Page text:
Re: truncate() file function and EOF problem
- From: Kaz Kylheku <kkylheku@xxxxxxxxx>
- Date: Thu, 24 Dec 2009 07:01:05 +0000 (UTC)
On 2009-12-24, Davy <zhushenli@xxxxxxxxx> wrote:
truncate() file function and EOF problem
I am trying to do some C programming on Linux (exercise in Linux
Programming by example)and encounter a problem of write EOF to file
(the exercise is write a truncate() function).
This function cannot be written. Truncating an existing function
is a function that can only be done in the operating system.
The standard C language has no function for doing this.
truncate is a POSIX extension to C.
You cannot write truncate using any combination of functions in C, or
other POSIX functions (not including alternative API's like ftruncate of
Of course, what you can do is copy the contents of the 20 byte file to
another file, retaining only the first 16 bytes. Then you can rename
that file to the original name (rename is even a standard C function).
You may have to remove the original with remove (remove is also a
standard C function). Not every operating system allows a rename to
an existing file.
Even if you take this approach, it's not maximally portable. C
imlementations can add null padding bytes to binary files. So what will
happen is that your truncate-by-copy program might not accurately
truncate files with byte precision.
See, the C standard I/O library can be implemented on operating systems
that don't track the exact length of binary files, but, say, only the
number of disk blocks occupied. So for instance if the block size is
512 bytes, then the creation of a 40 byte binary file actually results
in a 512 byte file; bytes 0-39 are the ones you write, and 40 through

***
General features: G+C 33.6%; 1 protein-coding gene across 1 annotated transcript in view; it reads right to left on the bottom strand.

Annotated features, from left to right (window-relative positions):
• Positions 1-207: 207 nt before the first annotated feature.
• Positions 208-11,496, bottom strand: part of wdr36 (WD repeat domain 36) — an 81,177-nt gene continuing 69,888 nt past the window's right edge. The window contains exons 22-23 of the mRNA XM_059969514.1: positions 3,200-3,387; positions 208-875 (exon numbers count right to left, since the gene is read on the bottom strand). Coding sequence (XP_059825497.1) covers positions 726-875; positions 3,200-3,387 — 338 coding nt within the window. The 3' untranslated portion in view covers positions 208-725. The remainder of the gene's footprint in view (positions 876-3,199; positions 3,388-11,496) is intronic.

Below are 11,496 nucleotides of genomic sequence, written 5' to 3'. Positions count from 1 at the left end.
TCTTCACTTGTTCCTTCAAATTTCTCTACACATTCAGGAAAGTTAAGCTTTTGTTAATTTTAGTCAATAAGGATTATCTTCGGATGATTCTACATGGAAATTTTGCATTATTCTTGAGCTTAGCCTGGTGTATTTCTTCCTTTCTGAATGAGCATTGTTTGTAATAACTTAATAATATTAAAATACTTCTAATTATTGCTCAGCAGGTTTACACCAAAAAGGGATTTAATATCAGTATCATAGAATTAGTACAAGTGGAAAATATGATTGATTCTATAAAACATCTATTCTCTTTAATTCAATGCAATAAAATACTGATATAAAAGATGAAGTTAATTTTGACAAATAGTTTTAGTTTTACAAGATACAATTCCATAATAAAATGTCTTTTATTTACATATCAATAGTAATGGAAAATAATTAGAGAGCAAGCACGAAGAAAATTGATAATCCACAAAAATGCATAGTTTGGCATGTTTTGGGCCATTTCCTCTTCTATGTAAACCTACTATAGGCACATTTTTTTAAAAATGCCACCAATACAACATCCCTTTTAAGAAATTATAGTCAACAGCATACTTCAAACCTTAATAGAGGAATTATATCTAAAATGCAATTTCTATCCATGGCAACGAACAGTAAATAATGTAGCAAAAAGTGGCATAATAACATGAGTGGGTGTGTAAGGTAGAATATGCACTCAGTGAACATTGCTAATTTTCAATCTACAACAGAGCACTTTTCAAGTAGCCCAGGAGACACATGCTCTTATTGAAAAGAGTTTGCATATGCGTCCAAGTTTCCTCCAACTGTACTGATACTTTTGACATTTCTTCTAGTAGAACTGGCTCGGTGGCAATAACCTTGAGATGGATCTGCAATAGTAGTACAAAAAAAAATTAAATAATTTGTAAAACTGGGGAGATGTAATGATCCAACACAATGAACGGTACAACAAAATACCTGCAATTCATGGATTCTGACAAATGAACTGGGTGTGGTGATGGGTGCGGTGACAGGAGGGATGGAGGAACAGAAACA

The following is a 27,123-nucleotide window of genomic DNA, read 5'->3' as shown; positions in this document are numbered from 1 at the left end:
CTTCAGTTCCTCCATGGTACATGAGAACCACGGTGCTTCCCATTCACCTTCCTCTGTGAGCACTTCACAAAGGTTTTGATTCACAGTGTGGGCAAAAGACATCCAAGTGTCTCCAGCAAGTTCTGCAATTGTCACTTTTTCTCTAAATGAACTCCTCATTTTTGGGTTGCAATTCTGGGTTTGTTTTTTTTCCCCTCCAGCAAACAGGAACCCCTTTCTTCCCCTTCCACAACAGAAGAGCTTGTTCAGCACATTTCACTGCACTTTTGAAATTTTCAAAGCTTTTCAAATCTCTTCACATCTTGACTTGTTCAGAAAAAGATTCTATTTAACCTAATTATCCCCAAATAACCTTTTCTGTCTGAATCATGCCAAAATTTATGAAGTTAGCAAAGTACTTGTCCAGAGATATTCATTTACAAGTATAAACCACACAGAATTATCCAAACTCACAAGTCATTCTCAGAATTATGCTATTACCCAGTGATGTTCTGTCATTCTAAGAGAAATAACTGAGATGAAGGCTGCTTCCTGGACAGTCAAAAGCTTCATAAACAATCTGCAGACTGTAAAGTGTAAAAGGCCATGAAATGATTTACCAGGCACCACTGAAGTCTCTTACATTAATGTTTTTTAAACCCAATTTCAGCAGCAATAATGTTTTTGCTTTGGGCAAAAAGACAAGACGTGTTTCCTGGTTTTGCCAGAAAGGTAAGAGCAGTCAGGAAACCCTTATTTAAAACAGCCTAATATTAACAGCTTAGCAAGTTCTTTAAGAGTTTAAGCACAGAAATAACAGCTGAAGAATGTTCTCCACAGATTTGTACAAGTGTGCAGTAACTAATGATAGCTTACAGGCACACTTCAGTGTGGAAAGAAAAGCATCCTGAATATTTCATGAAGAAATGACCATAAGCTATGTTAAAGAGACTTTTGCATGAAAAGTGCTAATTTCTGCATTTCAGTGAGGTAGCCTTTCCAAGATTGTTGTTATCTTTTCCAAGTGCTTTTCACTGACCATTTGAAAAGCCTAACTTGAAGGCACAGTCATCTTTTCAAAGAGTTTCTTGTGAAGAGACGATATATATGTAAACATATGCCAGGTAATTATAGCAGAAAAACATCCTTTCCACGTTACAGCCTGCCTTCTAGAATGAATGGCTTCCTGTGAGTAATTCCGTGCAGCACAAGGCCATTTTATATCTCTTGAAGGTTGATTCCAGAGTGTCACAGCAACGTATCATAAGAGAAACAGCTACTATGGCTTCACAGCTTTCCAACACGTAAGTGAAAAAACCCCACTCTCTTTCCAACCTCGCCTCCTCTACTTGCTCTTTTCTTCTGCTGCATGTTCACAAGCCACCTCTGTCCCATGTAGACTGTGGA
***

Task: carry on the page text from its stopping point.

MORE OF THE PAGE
511 are null padding bytes.
On such an implementation, it's likely that text files are either
a different kind of object at the filesystem level, so that they
can have a precise length, or they are given a precise length by
means of an end-of-text sentinel byte (but that has nothing to do with
the EOF number in ISO C; the text stream implementation in C will hide
the existence of such a byte from you).
For example, I have a file with length 20, and I want to truncate it
to 16, my method is use write() to write to offset 16 a EOF char.
Writing a byte at offset 16 will not shorten the file.
There is no EOF character; this is just the name of an integer constant
in ISO C, whose value is returned as an error indicator from several
How the length of a file is represented in ANSI C is up to the
implementation. Text files may in fact use a special character.
This is not possible in binary files, but note that binary files in C
are not required to have a precise length. As mentioned before,
implementations are allowed to add null padding bytes to binary files.
In the POSIX world files (binary or text; there is no representational
difference in this regard) have a length accurate down to the byte.
There is no EOF character. A 17 byte file consists of 17 bytes.
Of course, the filesystem allocates this in some larger block.
But the file object has a length field which reads 17.
Also note that, in POSIX, if you write a byte to offset 16 of an empty
file, you get a 17 byte file, not a 16 byte file. You can prove this by
induction. The base case is this: if you write a byte at position 0 (the
first position) of a file, you get a one byte file---true by inspection.
Inductively, if writing a byte at position k results in a k+1 length
file, it must be the case that writing another byte next to that byte at
position k+1 results in a k+2 length file. :)
file" shows the method is wrong.
Note that in your OS, you can check the length of the file without
dumping its contents by listing it with ls -l.
wrong, because EOF is a status signal provided by some function like
The POSIX function read does not use EOF as a signal. It returns 0 when
a file (or other device) does not have any more bytes that can be read,
or a value smaller than the requested size, if the file or device has
fewer remaining bytes than the requested size.
The ISO C fread function also does not use EOF as a signal; it returns
size_t, which is an unsigned type that cannot represent EOF.
- truncate() file function and EOF problem
- From: Davy
- truncate() file function and EOF problem
- Prev by Date: Re: sequence points in subexpressions
- Next by Date: Re: sequence points in subexpressions
- Previous by thread: Re: truncate() file function and EOF problem